2 April 1999

A process to put

back the profit

Getting a butcher to turn

your pigs into bacon, ham

and sausages and then

selling them yourself could

be a lot more profitable than

marketing them through

conventional channels, as

Beds butcher Simon Boddy

explained to David Cousins

PIGS, as anyone who hasnt been living on the North Pole for the last couple of years knows, dont make any money at the moment. And yet the processed products that come from a pig – bacon, sausages, ham, even black pudding and faggots – sit on the supermarket shelves with fat price tags on them.

You could, of course, do the processing yourself. But that means buying the kit, learning butchery techniques and boning up on a whole mass of new legislation and form-filling. So what can you do to add value to your pigs?

Simon Boddy, whose butchery business The Best Butcher operates from a converted farm building at Great Brickhill between Leighton Buzzard and Milton Keynes, has an idea that involves a true partnership between farmer and butcher. He takes small batches – five or 10 at a time – of pigs from local farmers and smallholders, has them delivered direct from the abattoir and brings his butchery skills to bear on the carcasses.

These are converted into processed products on the premises. The bacon is dry cured – "its a secret recipe," he says – and then smoked for a day or two over either oak, beech or hickory chips. Similarly, the hams are dry-cured and delicious. Sausages? Simon Boddy has hundreds of recipes and if youve got a particular favourite hell make a batch of those for you. Hell happily do black pudding, faggots or any other pork product, too.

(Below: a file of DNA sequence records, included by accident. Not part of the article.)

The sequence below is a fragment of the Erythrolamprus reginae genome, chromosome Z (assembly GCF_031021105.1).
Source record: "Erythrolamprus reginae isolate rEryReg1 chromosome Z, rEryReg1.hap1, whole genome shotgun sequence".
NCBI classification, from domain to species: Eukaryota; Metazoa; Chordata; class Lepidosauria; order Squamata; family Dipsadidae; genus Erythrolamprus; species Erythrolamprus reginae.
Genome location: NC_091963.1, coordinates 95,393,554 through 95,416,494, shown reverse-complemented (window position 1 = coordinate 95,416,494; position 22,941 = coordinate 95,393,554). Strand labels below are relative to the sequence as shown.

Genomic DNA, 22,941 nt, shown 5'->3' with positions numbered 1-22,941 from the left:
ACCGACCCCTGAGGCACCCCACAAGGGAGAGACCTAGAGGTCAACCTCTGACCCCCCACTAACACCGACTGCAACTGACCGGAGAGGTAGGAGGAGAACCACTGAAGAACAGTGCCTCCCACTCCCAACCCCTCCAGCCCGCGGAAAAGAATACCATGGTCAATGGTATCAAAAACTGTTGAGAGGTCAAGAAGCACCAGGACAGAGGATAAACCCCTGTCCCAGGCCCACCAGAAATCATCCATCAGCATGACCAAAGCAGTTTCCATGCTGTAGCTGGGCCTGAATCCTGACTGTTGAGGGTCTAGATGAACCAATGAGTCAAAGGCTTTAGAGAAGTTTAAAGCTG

At the end of the day, all these mouth-watering foods come back to the farmer for him to market. Simon Boddy simply charges by the kg for the processing. The cost obviously depends on what hes producing, but he points out that all the products can be sold at a premium price. He can even provide the sort of attractive labelling necessary to sell into these markets.

The theory is sound enough, he points out. Instead of getting 30-35p/lb at a wholesale market, you should be able to sell these products for at least £1/lb. Even if he charges 50p/lb for processing, that still leaves a better margin than hitherto.

Some farmers may balk at the thought of having to market all these packs of sausage and bacon, but Mr Boddy points out that theres an increasing market for premium quality, "old fashioned" foods. Local pubs and restaurants could well be interested, as could farm shops. Or you could sell it yourself at the farm gate. Either way, you can do a bit of research into whether or not there is a local market before committing yourself to having any pork processed.

Mr Boddy also points out that this way, the farmer doesnt have to get involved with the mass of legislation surrounding the butchery business. He has several clean food awards on his wall and is in the process of getting his HACCP plan – the standard to which all licensed butchers must now conform.

Simon Boddy can be contacted on 01908-375275.